REVIEW: Terrifying debut hits Netflix


Guillermo Del Toro debuts eight terrifying episodes in his new Netflix anthology, Cabinet of Curiosities, with each scarier than the next. 

With Del Toro having contributed to the creation of some of the most terrifying creatures of this generation and tagging along on some of the most infamous horror and sci-fi classics, including the award-winning film Shape of Water, Pan’s Labyrinth as well as the chilling horror indie, Don’t Be Afraid of the Dark, he soon became a hit amongst with horror fans. 

Every episode is completely unique with different characters and amazing storylines ranging from a good ol’ ghost story to just pure horror.

Unlike the latest horror shows, this one keeps it simple, and the acting was beyond my expectations. With so many different writers contributing to each episode, the scripts are legendary. 

I haven’t seen a series like this in quite some time. Perhaps this show is tomorrow’s Twilight Zone

The opening of each episode is reminiscent of Rod Serling and Alfred Hitchcock, with Del Toro presenting each episode as if it were a cursed object, by opening both the doors and drawers of a tall cabinet. 

Among Del Toro’s cabinet are some of the most cutting-edge talents in horror, such as Jennifer Kent from Babadook, Ana Lily Amirpour from A Girl Walks Home Alone at Night and David Prior from The Empty Man. However, each story remains rooted in Del Toro’s signature style of dark fairy tales packed with horrifying effects and sinister takes on morality.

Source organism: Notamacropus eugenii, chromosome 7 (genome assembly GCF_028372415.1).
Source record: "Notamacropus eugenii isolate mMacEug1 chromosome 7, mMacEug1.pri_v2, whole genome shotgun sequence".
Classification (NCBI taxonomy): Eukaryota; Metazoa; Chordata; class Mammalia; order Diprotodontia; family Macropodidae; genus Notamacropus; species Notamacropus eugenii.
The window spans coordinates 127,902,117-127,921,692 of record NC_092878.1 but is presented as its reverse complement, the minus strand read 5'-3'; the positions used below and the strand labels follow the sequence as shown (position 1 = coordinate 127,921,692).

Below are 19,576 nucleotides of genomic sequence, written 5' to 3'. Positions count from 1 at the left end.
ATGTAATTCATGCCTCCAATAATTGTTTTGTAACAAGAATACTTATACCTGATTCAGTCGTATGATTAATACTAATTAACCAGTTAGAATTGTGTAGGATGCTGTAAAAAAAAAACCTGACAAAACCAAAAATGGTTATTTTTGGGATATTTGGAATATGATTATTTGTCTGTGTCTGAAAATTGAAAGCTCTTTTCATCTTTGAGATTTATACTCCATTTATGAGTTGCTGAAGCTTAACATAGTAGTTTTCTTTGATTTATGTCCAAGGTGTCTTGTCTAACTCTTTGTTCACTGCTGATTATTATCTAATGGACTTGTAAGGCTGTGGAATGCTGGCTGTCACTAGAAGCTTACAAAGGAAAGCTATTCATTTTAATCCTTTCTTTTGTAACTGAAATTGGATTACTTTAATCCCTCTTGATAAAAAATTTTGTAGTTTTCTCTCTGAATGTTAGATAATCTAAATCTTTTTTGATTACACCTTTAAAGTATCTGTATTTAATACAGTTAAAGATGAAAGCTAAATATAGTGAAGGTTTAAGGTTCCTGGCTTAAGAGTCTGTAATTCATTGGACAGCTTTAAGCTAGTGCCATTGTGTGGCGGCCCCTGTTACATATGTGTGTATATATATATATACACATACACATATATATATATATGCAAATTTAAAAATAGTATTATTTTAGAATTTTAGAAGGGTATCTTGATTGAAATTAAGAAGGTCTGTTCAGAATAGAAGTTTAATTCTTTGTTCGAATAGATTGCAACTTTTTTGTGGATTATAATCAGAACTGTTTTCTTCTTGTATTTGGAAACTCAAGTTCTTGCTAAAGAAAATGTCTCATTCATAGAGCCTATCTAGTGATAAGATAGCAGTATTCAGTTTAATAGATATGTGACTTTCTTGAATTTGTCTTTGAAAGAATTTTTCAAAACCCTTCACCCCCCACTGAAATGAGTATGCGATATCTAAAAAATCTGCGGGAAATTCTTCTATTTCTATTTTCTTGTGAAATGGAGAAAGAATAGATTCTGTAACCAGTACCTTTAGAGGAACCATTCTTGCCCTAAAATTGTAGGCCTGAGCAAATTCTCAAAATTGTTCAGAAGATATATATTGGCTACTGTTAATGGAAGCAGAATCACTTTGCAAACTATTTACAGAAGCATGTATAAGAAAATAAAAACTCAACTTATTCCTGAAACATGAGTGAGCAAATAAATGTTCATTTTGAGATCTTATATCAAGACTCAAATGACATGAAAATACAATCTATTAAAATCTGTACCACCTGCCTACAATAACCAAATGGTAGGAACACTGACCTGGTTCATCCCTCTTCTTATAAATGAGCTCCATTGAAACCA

However, I have to say that my favorite story is the final episode, “The Murmuring,” which was written and directed by Jennifer Kent.

A fusion of visual inspiration from Alfred Hitchcock’s The Birds and the atmosphere of The Turn of the Screw, the short creates one of the greatest ghost stories ever told.

I was extremely excited about the episode as it included Andrew Lincoln from The Walking Dead, so I was expecting some authentically scary moments  It does deliver a few genuine scares achieved through editing rather than special effects, but it is a wonderfully crafted piece that captures the essence of Cabinet of Curiosities, which offers filmmakers the opportunity to tell their own stories to horror audiences around the globe through one of the masters in the field. 

With his work, Del Toro has been a pioneer of the horror genre, which is why I am confident that horror is in good hands.